This neighborhood, called “Clinton” on city maps and roughly poised between Broadway and Lincoln Center, has seen a lot of change since INTAR put down roots here (the company also once had a location on 42nd Street), and particularly in the last decade. Asked to characterize the neighborhood and the changes it’s undergone, Moreno and Rodriguez gave a multitude of answers reflecting the area’s confounding multiplicity.
“Socioeconomically, you’ve got public housing and then you’ve got luxury housing right next door,” said Moreno. Rodriguez mentioned high-rise developments on 53rd Street that were retaining a large amount of affordable housing within them; Clinton Housing Development Company, a nonprofit, manages many of the properties in the area, including the building housing INTAR’s theatre.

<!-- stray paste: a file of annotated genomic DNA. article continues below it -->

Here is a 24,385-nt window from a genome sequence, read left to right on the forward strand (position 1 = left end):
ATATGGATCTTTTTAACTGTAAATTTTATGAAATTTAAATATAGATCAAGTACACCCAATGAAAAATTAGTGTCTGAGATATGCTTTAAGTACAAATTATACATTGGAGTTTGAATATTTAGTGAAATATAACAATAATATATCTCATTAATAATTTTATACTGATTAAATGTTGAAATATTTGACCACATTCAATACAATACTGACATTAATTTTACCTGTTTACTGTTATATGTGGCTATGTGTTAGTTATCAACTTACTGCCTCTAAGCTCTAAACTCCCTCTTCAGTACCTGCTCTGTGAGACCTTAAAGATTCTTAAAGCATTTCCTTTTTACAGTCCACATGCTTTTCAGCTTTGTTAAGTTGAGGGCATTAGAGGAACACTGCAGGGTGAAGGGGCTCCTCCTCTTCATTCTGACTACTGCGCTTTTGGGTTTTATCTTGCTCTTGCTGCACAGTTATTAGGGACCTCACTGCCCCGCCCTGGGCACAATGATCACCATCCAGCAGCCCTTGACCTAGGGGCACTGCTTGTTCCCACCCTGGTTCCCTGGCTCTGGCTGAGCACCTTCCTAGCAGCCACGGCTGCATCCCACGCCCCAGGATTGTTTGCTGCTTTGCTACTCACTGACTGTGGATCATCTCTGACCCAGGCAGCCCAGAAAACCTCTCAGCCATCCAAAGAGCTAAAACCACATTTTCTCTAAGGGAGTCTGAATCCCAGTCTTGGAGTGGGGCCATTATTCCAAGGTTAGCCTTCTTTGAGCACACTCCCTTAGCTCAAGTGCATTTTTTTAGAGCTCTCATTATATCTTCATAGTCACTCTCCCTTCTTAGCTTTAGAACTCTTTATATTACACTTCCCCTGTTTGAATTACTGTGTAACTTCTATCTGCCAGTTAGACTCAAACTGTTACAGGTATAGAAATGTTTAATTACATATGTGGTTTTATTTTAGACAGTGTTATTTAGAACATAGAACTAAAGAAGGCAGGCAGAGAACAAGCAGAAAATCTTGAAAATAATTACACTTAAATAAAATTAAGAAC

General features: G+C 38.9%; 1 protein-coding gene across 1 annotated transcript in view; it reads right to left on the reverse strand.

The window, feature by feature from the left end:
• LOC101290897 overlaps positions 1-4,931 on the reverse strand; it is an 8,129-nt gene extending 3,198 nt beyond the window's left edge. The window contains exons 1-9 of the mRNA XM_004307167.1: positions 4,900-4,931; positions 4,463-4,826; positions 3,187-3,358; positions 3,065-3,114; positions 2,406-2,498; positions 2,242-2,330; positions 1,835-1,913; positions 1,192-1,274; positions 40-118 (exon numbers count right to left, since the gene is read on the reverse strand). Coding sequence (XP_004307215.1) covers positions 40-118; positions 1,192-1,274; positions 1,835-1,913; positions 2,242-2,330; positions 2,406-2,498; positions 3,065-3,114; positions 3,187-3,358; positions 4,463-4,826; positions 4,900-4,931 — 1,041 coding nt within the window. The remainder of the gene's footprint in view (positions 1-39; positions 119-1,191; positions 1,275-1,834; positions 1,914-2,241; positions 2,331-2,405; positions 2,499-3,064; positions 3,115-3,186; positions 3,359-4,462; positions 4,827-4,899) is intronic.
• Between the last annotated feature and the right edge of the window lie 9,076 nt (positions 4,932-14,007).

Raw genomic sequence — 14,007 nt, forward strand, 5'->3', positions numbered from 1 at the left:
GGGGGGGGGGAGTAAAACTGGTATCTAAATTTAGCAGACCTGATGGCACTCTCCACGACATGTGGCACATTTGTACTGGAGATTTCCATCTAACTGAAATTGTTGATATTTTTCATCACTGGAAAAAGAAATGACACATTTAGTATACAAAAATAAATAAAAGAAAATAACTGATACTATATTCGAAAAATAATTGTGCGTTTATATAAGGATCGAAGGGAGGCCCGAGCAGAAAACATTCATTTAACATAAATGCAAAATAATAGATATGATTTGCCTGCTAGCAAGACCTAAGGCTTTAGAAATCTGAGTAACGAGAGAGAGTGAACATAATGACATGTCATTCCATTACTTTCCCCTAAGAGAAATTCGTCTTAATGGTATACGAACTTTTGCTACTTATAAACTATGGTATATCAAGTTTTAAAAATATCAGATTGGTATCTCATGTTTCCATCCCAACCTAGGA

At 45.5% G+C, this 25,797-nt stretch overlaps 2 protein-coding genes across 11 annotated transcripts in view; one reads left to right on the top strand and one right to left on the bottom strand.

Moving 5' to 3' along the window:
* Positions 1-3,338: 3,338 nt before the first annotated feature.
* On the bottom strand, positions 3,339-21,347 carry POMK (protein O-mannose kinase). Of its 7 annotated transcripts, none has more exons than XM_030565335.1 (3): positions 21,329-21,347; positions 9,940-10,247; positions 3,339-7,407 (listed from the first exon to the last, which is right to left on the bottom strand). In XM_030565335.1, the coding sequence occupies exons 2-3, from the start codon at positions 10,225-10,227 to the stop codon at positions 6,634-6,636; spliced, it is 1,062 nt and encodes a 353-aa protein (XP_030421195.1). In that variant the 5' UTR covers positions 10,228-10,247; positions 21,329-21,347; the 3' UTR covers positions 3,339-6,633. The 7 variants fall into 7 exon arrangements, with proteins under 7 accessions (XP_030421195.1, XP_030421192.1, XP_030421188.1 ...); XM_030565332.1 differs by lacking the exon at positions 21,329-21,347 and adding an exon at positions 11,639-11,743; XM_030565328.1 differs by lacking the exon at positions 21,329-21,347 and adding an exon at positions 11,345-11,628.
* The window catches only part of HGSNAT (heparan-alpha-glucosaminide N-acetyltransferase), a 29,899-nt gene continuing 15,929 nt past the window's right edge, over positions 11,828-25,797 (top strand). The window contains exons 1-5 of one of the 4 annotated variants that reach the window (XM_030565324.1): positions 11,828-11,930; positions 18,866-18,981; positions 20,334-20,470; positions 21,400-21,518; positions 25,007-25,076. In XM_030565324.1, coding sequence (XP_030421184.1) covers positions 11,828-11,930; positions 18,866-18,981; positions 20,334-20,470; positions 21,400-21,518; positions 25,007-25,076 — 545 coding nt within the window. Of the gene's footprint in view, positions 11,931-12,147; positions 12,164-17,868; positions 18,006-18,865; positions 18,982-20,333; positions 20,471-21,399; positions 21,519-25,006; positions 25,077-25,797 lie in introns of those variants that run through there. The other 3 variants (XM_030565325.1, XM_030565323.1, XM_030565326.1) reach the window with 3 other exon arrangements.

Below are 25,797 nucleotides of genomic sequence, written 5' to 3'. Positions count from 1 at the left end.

The biggest development in Clinton, though, is one I alluded to earlier, and which struck me powerfully on my walking tour. INTAR and other longtime performance spaces Ars Nova, Ailey Studios, the 52nd Street Project, and Ensemble Studio Theatre have been joined in recent years by ART/NY and MCC Theatre, and in December a newly expanded Irish Arts Center will open on 11th Avenue (it’s absolutely stunning, based on a recent tour I was given). As the post-lockdown reopening takes shape, this neighborhood seems poised to become a bona fide Manhattan theatre district, distinct from its nearby counterparts. Along with this surge in cultural activity has come the usual uptick in restaurants and retail; the trick, both INTAR leaders acknowledged, is “preserving the affordability of it,” as Rodriguez put it. Said Moreno, “It’s potentially a very successful gentrification story, as opposed to, say, Soho. What makes gentrification work is when new businesses try to keep the neighborhood with them, and not just feed off of it.”